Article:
New exhibitions

New exhibitions

Kestner Gesellschaft

Top: Rachel Harrison, Untitled, 2012. Colored pencil on paper, 56.8 x 70.8 x 3.8 cm. Courtesy of the artist and Greene Naftali, New York. Bottom: Linder, Untitled, 1977. Collage, 32.9 x 21.5 cm. Courtesy Stuart Shave/Modern Art, London, Blum & Poe, Los Angeles and dépendance, Brussels.

June 23, 2013

Rachel Harrison
Fake Titel


7 June–4 August 2013

Goseriede 11
30159 Hanover

T +49 511 70120 16
F + 49 511 70120 20

Rachel Harrison: Fake Titel
The kestnergesellschaft is delighted to present a solo exhibition of Rachel Harrison (b. 1966, New York). Considered one of the most influential sculptors of her generation, Harrison simultaneously undermines and reaffirms multiple layers of sculptural histories, employing slapstick humor and a sense of tragicomedy.

The exhibition presents a selection from three distinct bodies of work. This includes sculptures and drawings from Harrison’s exhibition The Help (2012), the architecturally scaled installation Incidents of Travel in Yucatan (2011) and the suite of photographs titled Sunset Series (2000–2012). 

The sculptures and drawings from The Help examine the entagled roles of the artist, the muse, and the help. The title comes from the photograph taken by the artist of the maintenance door to Duchamp’s final work Étant Donnés. Harrison combines found objects, often of a banal or domestic nature, with abstract forms. Incidents of Travel in Yucatan, a mixed-media installation including a wall of pedestals, autonomous sculptures, and video, raises a number of anthropological and political questions. Aside from references to the work of Marcel Broodthaers, as well as Mesoamerican ballcourts, the expansive installation also reflects on larger issues of cultural identity and ownership. The Sunset Series, presented in its entirety for the first time, comprises thirty-one photographs of a single source image, a photograph of a sunset. In each photograph in the series, shot on 35mm film, the artist physically manipulates the found snapshot to create a new image. 

The exhibition at the kestnergesellschaft is a cooperation with the S.M.A.K. in Gent, where it will be shown subsequently.

The show is accompanied by a catalogue designed by Surface with texts by Diedrich Diederichsen, Susanne Figner, Martin Germann, Alex Kitnick, Veit Görner and Philippe Van Cauteren.

Linder: Woman/Object
The kestnergesellschaft is presenting the first institutional solo exhibition by Linder Sterling in Germany. The artist, known as “Linder,” is one of the protagonists of British late-1970s punk. With around 200 works, the exhibition in Hanover conveys an extensive overview of her varied output.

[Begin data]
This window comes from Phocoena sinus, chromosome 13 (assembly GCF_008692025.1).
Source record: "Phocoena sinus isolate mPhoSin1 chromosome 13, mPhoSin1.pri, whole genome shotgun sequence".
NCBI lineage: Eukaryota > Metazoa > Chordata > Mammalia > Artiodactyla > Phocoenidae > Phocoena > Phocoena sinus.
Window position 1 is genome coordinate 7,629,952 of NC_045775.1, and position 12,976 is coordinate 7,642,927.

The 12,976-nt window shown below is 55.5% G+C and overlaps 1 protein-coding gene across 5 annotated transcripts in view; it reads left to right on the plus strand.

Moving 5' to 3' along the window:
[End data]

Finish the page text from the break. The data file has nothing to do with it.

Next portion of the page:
Linder’s artistic practice has always covered art, music, dance and fashion, and unites various media, such as collage, photography, video and performance. With her uncompromising feminist approach, she questions socially coded and culturally rooted ideas about gender and the sexual marketing of the female body. Since the beginning of her career Linder, has drawn from the inexhaustible source of home-making and porn magazines, which she puts together in Dada-like collages. The construction of social identities is reflected in Linder’s own self-staging, whether as the subject of her self-portraits or in the musical and choreographed performances that she develops for museums and theatres.

Linder Sterling was born in Liverpool as Linda Mulvey in 1954. At the end of the 1970s she was a key figure in the culturally explosive period of punk and post-punk, along with bands such as Buzzcocks, Magazine, Joy Division or The Smiths and its singer Morrisssey, with whom she is still linked in friendship and artistic collaboration. One of her most well-known works was the legendary cover of the Buzzcocks’ single “Orgasm Addict,” which showed a naked woman with grinning mouths on her breasts and an iron in place of a head. In 1978 she was a co-founder of the post-punk group Ludus, whose singer she remained until the band split up in 1983. She caused a furore in 1982 by appearing—a quarter of a century before Lady Gaga—in a dress made of scraps of poultry. Linder’s work has become internationally known in recent years through presentations at important institutions such as the ICA in London, the Tate or with a solo exhibition at MoMA PS1, New York. 

The retrospective at the kestnergesellschaft is a cooperation with the Musée d’Art moderne de la Ville de Paris, where the exhibition was shown in spring.

For further information: 


New exhibitions at kestnergesellschaft, Hanover
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June 23, 2013

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